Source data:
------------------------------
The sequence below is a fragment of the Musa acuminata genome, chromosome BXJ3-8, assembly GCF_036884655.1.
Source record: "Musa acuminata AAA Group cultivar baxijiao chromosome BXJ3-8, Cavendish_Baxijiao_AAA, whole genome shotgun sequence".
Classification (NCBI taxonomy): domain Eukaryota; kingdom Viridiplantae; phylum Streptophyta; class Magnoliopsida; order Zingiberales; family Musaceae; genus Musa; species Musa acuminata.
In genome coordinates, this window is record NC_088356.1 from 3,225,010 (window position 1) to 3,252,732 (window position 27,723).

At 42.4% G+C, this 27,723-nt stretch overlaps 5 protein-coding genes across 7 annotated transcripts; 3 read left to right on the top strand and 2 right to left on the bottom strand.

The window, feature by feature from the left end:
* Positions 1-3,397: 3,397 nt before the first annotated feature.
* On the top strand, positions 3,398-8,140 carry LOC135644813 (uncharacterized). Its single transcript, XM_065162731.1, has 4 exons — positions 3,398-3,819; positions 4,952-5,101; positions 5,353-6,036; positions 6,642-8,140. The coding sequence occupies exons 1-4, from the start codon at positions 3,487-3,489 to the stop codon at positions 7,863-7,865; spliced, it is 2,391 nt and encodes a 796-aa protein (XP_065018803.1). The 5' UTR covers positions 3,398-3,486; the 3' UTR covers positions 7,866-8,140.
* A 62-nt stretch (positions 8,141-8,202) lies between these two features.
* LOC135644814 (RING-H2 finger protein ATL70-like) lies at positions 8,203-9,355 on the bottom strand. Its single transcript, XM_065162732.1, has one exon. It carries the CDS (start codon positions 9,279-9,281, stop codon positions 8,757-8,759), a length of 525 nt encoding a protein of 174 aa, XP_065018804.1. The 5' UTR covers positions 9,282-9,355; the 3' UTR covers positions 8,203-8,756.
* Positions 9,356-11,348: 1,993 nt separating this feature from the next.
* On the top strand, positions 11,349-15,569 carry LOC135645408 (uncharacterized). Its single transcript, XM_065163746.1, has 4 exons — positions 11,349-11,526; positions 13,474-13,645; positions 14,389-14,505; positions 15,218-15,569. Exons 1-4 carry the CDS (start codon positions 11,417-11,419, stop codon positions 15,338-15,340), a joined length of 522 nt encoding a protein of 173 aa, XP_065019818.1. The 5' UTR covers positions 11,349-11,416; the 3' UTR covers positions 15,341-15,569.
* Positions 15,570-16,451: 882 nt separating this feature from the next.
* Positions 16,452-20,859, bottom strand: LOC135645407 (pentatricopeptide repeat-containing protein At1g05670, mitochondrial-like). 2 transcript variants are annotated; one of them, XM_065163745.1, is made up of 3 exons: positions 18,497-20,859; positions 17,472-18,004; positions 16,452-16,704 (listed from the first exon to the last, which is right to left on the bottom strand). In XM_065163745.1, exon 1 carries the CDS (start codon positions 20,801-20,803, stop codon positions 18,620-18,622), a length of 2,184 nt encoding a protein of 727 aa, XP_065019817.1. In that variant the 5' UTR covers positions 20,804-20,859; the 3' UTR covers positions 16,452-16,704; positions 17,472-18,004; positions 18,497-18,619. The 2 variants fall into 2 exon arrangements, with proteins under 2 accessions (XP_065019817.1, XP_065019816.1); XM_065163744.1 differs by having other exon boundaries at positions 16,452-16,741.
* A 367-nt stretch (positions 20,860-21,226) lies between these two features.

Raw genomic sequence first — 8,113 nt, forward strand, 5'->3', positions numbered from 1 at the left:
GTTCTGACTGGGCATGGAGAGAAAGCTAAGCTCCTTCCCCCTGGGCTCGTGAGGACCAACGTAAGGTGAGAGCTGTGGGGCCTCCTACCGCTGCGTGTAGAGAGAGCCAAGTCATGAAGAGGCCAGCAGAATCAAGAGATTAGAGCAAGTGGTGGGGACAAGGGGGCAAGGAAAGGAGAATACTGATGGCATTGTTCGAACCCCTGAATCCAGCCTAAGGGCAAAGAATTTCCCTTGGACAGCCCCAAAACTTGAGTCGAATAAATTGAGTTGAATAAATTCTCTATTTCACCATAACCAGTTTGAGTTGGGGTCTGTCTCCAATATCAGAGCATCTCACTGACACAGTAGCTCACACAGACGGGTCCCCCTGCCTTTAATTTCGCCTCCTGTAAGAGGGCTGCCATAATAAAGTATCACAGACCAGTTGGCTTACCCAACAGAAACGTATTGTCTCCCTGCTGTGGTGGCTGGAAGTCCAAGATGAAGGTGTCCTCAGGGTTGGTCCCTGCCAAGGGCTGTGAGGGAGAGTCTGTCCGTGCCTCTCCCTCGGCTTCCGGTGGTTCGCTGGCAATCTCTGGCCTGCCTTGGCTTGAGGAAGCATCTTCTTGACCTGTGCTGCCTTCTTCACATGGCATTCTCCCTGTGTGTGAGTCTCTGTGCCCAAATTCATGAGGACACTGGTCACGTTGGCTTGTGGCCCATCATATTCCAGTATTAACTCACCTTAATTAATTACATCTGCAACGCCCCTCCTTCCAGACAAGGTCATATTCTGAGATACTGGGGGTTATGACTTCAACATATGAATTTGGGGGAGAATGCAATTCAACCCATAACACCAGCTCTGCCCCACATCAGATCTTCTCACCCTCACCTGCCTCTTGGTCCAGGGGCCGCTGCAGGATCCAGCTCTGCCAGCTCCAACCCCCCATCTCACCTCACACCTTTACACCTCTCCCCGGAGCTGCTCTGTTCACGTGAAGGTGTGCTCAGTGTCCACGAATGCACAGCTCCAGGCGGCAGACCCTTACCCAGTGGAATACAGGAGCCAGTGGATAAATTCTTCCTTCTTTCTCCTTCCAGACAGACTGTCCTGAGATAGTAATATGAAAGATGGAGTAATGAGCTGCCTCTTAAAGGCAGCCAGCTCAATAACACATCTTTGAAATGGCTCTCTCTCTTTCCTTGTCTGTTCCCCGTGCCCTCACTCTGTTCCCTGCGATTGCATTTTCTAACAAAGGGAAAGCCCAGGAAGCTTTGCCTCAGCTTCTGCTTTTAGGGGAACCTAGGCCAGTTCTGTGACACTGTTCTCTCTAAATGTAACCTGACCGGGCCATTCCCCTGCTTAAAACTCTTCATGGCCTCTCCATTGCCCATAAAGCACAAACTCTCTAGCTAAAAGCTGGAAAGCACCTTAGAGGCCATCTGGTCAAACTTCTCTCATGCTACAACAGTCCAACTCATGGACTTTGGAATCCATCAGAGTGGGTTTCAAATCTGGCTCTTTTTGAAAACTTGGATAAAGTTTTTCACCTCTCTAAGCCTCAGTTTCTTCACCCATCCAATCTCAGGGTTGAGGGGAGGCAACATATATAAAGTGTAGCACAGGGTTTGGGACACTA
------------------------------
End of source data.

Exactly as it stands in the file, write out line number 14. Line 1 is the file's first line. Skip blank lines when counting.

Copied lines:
* Positions 16,452-20,859, bottom strand: LOC135645407 (pentatricopeptide repeat-containing protein At1g05670, mitochondrial-like). 2 transcript variants are annotated; one of them, XM_065163745.1, is made up of 3 exons: positions 18,497-20,859; positions 17,472-18,004; positions 16,452-16,704 (listed from the first exon to the last, which is right to left on the bottom strand). In XM_065163745.1, exon 1 carries the CDS (start codon positions 20,801-20,803, stop codon positions 18,620-18,622), a length of 2,184 nt encoding a protein of 727 aa, XP_065019817.1. In that variant the 5' UTR covers positions 20,804-20,859; the 3' UTR covers positions 16,452-16,704; positions 17,472-18,004; positions 18,497-18,619. The 2 variants fall into 2 exon arrangements, with proteins under 2 accessions (XP_065019817.1, XP_065019816.1); XM_065163744.1 differs by having other exon boundaries at positions 16,452-16,741.